Ann Browne (1949 - 2000):
Ann Browne was principally known as a campaigner for workers in and refugees from Latin America, particularly those in the mining and similar industries.
She came from Strabane, County Tyrone, where she attended Mount Carmel Grammar School, moving on to Queen's University, Belfast where she studied Spanish, developing a great enthusiasm for the Latin American world. She was also a strong supporter of the Northern Ireland civil rights movement, which was at that time - the late 1960s - a popular and powerful organisation. After further studies at London's Institute of Latin American Studies, where she was awarded an MA, in 1974 she became a member of the Joint Working Group for Refugees from Latin America (JWGRLA); she was also active in the Chile Solidarity Campaign.
In 1977 she went for the first time to Latin America, in her rôle as coordinator of the JWGRLA on a trip with a delegation from the National Union of Mineworkers to Chile and Bolivia. This experience awakened an interest in mineworkers and their working conditions. Four years later, she joined the Miners' International Federation (MIF), based in London and later Brussels; where she was education and organisation projects secretary, and when the MIF merged with the International Federation of Chemical, Energy, Mine and General Workers Union (ICEM), she became Projects Officer with particular responsibility for Latin America. Her main task in this rôle was to develop education programmes for trade unionists and miners' wives. Another one of her concerns was mineworkers' safety in their unsafe workplaces, in which context she coined a slogan, "the stronger the union, the safer the mine".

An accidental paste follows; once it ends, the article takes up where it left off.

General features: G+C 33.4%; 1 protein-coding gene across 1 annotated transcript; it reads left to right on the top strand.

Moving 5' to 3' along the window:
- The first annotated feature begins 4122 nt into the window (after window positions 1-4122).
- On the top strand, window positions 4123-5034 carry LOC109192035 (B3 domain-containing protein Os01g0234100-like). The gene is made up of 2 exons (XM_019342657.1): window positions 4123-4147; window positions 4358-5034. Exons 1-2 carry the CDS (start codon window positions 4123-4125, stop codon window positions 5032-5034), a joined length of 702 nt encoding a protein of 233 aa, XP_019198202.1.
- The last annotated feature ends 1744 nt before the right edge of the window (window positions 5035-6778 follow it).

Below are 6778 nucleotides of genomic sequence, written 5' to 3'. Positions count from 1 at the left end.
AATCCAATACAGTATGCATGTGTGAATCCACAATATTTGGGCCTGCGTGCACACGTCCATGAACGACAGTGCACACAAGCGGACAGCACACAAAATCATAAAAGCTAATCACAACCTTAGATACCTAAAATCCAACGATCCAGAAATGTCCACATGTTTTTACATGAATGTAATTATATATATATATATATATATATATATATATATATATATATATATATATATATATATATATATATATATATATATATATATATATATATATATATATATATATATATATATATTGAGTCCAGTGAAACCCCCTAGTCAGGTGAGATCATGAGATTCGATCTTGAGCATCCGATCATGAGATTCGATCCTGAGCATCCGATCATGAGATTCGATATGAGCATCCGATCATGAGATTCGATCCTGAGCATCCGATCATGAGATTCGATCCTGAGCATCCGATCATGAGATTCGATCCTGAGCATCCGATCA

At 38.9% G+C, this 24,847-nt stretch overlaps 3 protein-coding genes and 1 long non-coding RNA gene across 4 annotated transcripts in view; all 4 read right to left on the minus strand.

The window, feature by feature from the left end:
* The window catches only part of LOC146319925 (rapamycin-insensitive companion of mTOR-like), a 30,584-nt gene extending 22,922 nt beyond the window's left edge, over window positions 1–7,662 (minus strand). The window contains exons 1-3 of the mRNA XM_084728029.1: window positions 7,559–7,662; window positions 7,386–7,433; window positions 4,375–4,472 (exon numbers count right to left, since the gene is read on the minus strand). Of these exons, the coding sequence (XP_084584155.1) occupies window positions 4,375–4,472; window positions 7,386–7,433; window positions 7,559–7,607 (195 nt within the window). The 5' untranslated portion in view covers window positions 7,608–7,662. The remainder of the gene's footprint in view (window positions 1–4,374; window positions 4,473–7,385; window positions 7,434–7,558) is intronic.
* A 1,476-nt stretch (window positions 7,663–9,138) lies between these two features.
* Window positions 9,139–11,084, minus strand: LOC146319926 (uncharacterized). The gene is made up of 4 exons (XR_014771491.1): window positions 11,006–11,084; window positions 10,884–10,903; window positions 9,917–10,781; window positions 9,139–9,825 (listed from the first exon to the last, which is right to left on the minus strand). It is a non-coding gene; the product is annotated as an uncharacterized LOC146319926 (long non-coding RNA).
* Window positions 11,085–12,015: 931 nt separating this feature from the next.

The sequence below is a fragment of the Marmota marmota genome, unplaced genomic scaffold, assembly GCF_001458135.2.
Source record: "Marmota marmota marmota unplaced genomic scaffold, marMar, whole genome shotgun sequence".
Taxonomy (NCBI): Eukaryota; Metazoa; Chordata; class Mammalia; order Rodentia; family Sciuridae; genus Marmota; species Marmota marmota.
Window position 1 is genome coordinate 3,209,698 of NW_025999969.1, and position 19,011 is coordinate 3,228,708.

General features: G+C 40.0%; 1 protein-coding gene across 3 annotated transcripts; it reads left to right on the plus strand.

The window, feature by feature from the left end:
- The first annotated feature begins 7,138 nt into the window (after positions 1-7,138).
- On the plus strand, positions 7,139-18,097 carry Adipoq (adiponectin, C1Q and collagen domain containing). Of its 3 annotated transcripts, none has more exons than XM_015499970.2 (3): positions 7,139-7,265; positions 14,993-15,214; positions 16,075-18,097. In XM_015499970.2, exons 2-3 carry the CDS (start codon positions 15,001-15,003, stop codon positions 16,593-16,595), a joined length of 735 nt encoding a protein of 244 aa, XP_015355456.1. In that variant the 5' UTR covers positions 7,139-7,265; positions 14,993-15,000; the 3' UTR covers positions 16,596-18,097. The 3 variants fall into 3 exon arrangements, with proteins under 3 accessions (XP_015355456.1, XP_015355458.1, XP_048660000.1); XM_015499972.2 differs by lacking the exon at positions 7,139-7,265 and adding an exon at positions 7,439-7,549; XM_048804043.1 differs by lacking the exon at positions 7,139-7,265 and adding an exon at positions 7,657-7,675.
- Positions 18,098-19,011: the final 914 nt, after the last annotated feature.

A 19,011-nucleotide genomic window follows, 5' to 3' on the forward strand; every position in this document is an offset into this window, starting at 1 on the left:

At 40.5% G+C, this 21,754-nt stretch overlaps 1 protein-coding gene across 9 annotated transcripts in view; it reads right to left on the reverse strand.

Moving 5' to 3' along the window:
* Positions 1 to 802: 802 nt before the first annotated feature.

She was viewed in many quarters as a militant, though this could cut both ways: after one visit to Peru a newspaper there (presumably not left-leaning) described her as a "dangerous activist". She was certainly active; another of her interests was in the case of the mineworkers of Colombia, where for years she was keenly supportive of the trade union "Sintracarbón" ("Sindicato Nacional de Trabajadores de la Industria del Carbón" or National Syndicate of Coalworkers), based at the Correjón coalmining operation, the biggest in Colombia and one of the biggest in the world, in their campaign to secure better working conditions, including collective bargaining rights. This was dangerous territory: as late as 2004 Members of the European Parliament were still finding themselves condemning death threats and extortion attempts by members of paramilitary groups in Colombia against collective bargaining committee members of Sintracarbón, which had become one of the most effective trade unions in Latin America.
On her death, from bone cancer, tributes to her came from all over the world, mainly but by no means exclusively from trade union activists, refugees, their families, praising her courage, level-headedness, good humour and commitment.
|Born:||18 October 1949|
|Died:||29 January 2000|
The Guardian, 15.2.2000; ICEM website (News Release No 8/2000); SINTRACARBON website
© 2021 Ulster History Circle